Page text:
Friday, July 3, 2020


The history of DC Comics begins with New Fun #1 [February 1935]. Cover touted as “The Big Comic Magazine,” the 10" by 15" launch issue was 36 pages (including covers) and was published by National Allied Publications, Inc. The president of the company was former career soldier and pulp magazine writer Malcolm Wheeler-Nicholson and the editor was Lloyd Jacquet. The official name of the company changed to National Periodical Publications, but DC Comics was the name most knew it by and that name would become official in the 1970s.

Earlier this year, DC Comics reprinted the issue (with additional historical material) as Famous First Edition: New Fun #1 C-63. The very reasonable price for the handsome hardcover volume was $19.99. Worth every penny and more.

Fascinated by this “artifact,” I’ll be taking my time writing about it. If this means my comments will exceed this single bloggy, then so be it. Let’s start with the credits/indicia page.

Two of the names in the credits as no longer with DC Comics. Gone are Pat McCallum (Executive Editor) and Dan Didio (Publisher). The latter is still writing a 12-issue Metal Men series, but he may be done with that at this writing. Given the purchase of Warner Bros by AT&T and the comics industry slowdown that came with the Covid-19 pandemic, other names in the credits may not be there for long. Despite my own unhappy experiences with DC Comics since the 1970s, I hate to see almost anyone in comics lose their jobs. Predators and the employees and management who enabled them are not included in that.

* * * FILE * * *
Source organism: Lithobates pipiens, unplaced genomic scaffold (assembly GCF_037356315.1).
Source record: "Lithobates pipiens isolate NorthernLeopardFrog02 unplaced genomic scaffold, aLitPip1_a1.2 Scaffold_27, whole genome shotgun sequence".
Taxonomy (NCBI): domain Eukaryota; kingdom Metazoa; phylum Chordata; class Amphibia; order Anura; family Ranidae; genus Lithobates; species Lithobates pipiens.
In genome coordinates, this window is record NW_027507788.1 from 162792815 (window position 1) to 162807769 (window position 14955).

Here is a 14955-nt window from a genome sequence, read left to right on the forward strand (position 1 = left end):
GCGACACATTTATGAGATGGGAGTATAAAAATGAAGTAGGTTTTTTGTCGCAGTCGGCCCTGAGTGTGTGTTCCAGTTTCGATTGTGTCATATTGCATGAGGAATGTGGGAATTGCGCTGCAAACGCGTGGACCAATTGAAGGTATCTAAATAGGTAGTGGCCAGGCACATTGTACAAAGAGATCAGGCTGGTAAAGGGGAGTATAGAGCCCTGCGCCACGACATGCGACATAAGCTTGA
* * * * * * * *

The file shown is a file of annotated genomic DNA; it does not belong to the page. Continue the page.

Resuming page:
Reading the small print, I came across this line:

DC Comics does not read or accept unsolicited submissions of ideas, stories or artwork.

This is why you’re unlikely to see new Tony Isabella stories from DC in the foreseeable future. It’s been two years since I was asked to pitch anything to DC and, even though these were things they’d asked for, there was never any serious interest in publishing more Black Lightning or anything else by me.

Getting back to this special hardcover edition...